GameStop’s (NYSE: GME) tremendous rise in January can be interpreted in many ways. It can be seen as a great war between small individual investors and the big, corporate heavyweights on Wall Street, or the democratization of investment, with proletarians active on social media challenging the financial elite.
But Reddit investors, who chase the top-selling stocks, are also a clear sign of a bubble in asset prices in the markets, with the lowest interest rates and unprecedented monetary incentives in history to support the global economy during the epidemic.
Of course, there is no guaranteed way to predict a bubble in any asset class, but there are similar red flags that appear before an asset’s value inflates beyond realistic levels. Charles Kindleberger provides the necessary conditions in his famous book Madness, Panic and Collapse: easy money and an exciting story that will lead people to invest.
The GameStop craze, which raised the company’s share price by 1,600% this month and caused some hedge funds to suffer large losses in order to close their open positions, would not have happened without the tens of thousands of individual investors involved in the movement had easy access to liquidity and plenty of time.
With the ongoing GameStop drama, there are many other signs that support the argument that markets are in a classic bubble zone.
Take a look at the crazy movements in cryptocurrencies and the jump in clean energy producers’ share prices. In addition, Tesla (NASDAQ: TSLA) shares, which gained over 720% in 2020, and the performance of other manufacturers in the electric car market should not be forgotten.
The main factor that creates these balloon-like conditions is the efforts of countries to combat epidemic recessions through monetary incentives. Governments spent about $ 12 trillion in financial support alone during the pandemic, according to Bloomberg. At the same time, the FED purchases $ 120 billion worth of bonds every month to keep loan costs low in the world’s largest economy.
Bank of America analysts warned last week that market excesses could trigger a correction in the first quarter of the year, and their Bull & Bear Indicator approached a “sell signal”.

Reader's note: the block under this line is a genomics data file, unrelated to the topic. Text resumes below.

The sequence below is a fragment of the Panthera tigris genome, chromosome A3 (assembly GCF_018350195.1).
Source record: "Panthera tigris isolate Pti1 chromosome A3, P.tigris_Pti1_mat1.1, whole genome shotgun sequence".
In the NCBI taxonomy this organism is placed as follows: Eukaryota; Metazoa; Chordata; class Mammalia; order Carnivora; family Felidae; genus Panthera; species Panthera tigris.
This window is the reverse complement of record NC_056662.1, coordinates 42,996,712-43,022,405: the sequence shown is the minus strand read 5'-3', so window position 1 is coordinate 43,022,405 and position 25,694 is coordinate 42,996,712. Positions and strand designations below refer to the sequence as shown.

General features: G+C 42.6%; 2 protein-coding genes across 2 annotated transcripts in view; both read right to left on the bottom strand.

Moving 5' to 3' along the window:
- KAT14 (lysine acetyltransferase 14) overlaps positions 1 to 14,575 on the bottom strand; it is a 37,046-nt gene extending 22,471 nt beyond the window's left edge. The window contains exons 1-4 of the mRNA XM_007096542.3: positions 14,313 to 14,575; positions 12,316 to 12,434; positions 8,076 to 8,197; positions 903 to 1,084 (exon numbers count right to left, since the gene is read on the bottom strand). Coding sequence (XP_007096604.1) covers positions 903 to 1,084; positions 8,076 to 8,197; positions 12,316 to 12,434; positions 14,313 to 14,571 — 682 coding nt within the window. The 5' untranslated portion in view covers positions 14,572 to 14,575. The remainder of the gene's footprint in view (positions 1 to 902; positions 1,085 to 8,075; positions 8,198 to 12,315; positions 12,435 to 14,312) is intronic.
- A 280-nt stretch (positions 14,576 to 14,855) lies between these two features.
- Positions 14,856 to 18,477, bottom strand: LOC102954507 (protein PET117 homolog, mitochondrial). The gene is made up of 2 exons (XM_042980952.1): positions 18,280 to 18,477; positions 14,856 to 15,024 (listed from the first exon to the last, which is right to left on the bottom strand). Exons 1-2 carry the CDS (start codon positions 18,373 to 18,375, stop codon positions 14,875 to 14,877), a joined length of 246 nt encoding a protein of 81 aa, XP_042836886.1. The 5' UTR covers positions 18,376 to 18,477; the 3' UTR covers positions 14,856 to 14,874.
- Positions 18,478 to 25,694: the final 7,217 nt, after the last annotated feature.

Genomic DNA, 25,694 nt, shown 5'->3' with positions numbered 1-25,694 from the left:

According to the BAC team led by Michael Hartnett, “DC’s policy bubble inflates Wall Street’s asset price bubble.”
“The fact that those who want to stay rich start behaving like those who want to get rich points to a speculative explosion in the last stages.”
Goldman Sachs analysts said that stocks with very high growth rates appeared to be “bubbled” and the boom in special-purpose buying companies (SPAC) was one of the “unsustainable extremes” signs in the US stock market. According to analysts, the recent increase in the trading volume of stocks in loss is also historically extreme.
Assuming the market is in a bubble, or a region close to the bubble, what preparation should long-term investors do?
One of the most plausible ways is to avoid highly speculative games like GameStop. Another way is to consider investments that are not in the bubble zone, such as finance and some industrial stocks, avoiding the sparkling zones of the market. Entering a large dividend fund is also a viable option to stabilize and mitigate risks before a possible correction.
It’s hard to predict how the social media-driven GameStop craze will end. For long-term investors, this is a warning sign that volatility may rise in the coming days, and it’s time to make reasonable changes to portfolios to reduce risk. This means increasing positions on low-volatility assets, increasing cash reserves and adding assets that have low or no correlation with the stock market to portfolios.